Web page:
- List of Non-Hazardous Chemical Wastes
- Ohio Hazardous Waste Rules
- Printable Version of Hazardous Waste Instructions
- Ethidium Bromide Waste Disposal
The following guidelines are to be used for the safe handling and disposal of Hazardous Chemical Waste at Ohio University. No Radioactive Waste will be handled through this procedure. Consult the Radiation Safety Handbook for the proper disposal of Radioactive Waste. No Biohazard or Asbestos Waste will be handled by this procedure. Consult the Biosafety Manual and Asbestos Manual (found on the Program Documents page).
2.0 CHEMICAL MANAGEMENT GUIDELINES
See Policy procedure at http://www.ohiou.edu/policy/44-108.html
The responsibility for chemical waste identification, labeling, and packaging rests with the principal investigator or area supervisor. The principal investigator or area supervisor should follow all of the procedures in the guidelines and provide proper instruction to personnel under their supervision.
When ordering chemicals, minimize volumes by purchasing the smallest quantity of a chemical consistent with experimental protocol. Chemicals should be dated when received in a permanent and legible fashion. This procedure will aid in evaluating the hazard when a particular chemical becomes waste. Frequently chemical suppliers will attempt to sell more chemicals for less, please don't buy surplus chemicals. Surplus chemicals tend to end up in the chemical waste stream at a later date.
A. STORAGE OF CHEMICALS AND CHEMICAL WASTES
- Chemicals should always be segregated according to compatibility and hazard class.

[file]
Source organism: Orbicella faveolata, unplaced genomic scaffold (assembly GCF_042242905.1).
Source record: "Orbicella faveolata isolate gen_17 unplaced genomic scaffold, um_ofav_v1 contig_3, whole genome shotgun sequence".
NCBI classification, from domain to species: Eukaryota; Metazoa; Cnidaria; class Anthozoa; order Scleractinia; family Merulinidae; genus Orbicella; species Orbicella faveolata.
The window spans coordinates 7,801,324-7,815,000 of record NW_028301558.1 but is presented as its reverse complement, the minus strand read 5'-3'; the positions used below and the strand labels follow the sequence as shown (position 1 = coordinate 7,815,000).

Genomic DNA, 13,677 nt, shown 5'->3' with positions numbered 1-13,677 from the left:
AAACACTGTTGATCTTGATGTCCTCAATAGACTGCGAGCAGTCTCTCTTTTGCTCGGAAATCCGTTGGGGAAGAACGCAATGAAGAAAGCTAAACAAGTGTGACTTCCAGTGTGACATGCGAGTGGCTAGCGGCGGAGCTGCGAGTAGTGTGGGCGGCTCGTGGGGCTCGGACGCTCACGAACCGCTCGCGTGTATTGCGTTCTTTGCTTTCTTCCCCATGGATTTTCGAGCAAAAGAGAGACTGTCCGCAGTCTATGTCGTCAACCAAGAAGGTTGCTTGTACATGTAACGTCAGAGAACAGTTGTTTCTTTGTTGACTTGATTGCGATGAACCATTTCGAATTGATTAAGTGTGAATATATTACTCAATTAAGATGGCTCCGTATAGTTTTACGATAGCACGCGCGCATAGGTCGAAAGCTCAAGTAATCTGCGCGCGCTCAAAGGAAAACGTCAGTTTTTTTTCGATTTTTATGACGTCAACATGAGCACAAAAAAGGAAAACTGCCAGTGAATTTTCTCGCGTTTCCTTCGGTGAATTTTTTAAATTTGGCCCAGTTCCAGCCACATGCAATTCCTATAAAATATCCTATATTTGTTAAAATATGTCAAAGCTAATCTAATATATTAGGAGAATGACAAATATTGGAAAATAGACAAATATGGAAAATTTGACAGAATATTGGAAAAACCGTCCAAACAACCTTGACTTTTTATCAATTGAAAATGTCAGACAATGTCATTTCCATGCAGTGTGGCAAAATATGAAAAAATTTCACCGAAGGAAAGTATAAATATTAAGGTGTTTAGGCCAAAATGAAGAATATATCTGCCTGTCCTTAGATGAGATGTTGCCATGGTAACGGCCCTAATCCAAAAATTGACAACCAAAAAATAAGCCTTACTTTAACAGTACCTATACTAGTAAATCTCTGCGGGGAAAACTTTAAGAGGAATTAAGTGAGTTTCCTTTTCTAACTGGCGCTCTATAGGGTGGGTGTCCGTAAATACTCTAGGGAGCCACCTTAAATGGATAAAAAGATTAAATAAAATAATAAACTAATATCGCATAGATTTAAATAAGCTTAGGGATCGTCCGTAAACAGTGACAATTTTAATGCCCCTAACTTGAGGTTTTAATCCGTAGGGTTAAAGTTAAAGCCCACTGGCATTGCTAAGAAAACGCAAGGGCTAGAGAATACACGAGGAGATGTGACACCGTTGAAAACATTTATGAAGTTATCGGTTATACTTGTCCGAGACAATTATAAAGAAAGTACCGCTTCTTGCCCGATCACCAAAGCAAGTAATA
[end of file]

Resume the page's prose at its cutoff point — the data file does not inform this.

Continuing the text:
- Excess or outdated chemicals should not be allowed to accumulate in any location to a point that would create an unsafe working environment for laboratory personnel. NOTE: Before disposing of excess chemicals, determine if any other researcher has a need for them.
- Inventories of all chemicals in each laboratory should be conducted every year. Check for damaged labels, outdated chemicals, damaged containers, and peroxide forming compounds.
- Do not overfill containers.
- Only mix compatible wastes.
3.0 CHEMICAL DISPOSAL
3.1 Hazardous Wastes Generated in the Lab
1. Identify your waste stream. Select a container for waste collection, ensuring that the container is appropriate for the waste stream. The waste must not weaken or destroy the container, and the container must have a sealable lid. (example: Do not use a metal container to store a corrosive mixture.) Place the collection container into a secondary containment device; this is a tray or dish to collect spills or leaks. The secondary container must be able to contain the volume of the primary container.
2. Do not mix hazardous waste streams or hazardous and non-hazardous wastes.
3. Transfer waste to the container using a funnel to reduce spills. Ensure that the waste put into the container will not undego further reaction causing hazardous pressurization of the container.
4. The cap must be used to seal the waste container except when the container is actively being filled.
5. Place a red hazardous waste sticker on the container. Fill out the contents, building and room number. Write a description of the type of waste to be collected (organic solvents, aqueous acids, etc.) Contact the EHS Hazardous Materials Manager to request the hazardous waste stickers (email@example.com).
6. Select a location for the container and secondary containment device where it can be easily accessed, but is not likely to be knocked over. If needed, store the waste in a chemical fume hood or in a cabinet.